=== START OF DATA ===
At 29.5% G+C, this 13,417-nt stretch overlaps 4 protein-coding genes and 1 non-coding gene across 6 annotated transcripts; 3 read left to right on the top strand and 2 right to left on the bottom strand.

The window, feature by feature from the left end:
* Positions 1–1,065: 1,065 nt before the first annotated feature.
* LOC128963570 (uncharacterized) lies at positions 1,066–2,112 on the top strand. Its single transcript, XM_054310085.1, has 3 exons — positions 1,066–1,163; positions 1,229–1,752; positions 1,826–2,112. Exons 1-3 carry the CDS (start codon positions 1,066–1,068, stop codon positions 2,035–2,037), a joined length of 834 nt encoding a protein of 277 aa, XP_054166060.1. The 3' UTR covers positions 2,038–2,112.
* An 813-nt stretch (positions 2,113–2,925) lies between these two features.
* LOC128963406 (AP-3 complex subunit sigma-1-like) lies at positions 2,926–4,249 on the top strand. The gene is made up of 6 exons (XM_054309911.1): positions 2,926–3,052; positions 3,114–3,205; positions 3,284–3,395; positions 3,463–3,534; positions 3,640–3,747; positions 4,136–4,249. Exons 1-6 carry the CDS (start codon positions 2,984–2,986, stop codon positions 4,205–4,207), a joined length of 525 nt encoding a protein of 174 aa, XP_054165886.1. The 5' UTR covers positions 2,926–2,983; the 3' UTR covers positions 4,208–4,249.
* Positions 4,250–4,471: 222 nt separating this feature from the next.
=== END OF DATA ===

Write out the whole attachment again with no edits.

At 29.5% G+C, this 13,417-nt stretch overlaps 4 protein-coding genes and 1 non-coding gene across 6 annotated transcripts; 3 read left to right on the top strand and 2 right to left on the bottom strand.

The window, feature by feature from the left end:
* Positions 1–1,065: 1,065 nt before the first annotated feature.
* LOC128963570 (uncharacterized) lies at positions 1,066–2,112 on the top strand. Its single transcript, XM_054310085.1, has 3 exons — positions 1,066–1,163; positions 1,229–1,752; positions 1,826–2,112. Exons 1-3 carry the CDS (start codon positions 1,066–1,068, stop codon positions 2,035–2,037), a joined length of 834 nt encoding a protein of 277 aa, XP_054166060.1. The 3' UTR covers positions 2,038–2,112.
* An 813-nt stretch (positions 2,113–2,925) lies between these two features.
* LOC128963406 (AP-3 complex subunit sigma-1-like) lies at positions 2,926–4,249 on the top strand. The gene is made up of 6 exons (XM_054309911.1): positions 2,926–3,052; positions 3,114–3,205; positions 3,284–3,395; positions 3,463–3,534; positions 3,640–3,747; positions 4,136–4,249. Exons 1-6 carry the CDS (start codon positions 2,984–2,986, stop codon positions 4,205–4,207), a joined length of 525 nt encoding a protein of 174 aa, XP_054165886.1. The 5' UTR covers positions 2,926–2,983; the 3' UTR covers positions 4,208–4,249.
* Positions 4,250–4,471: 222 nt separating this feature from the next.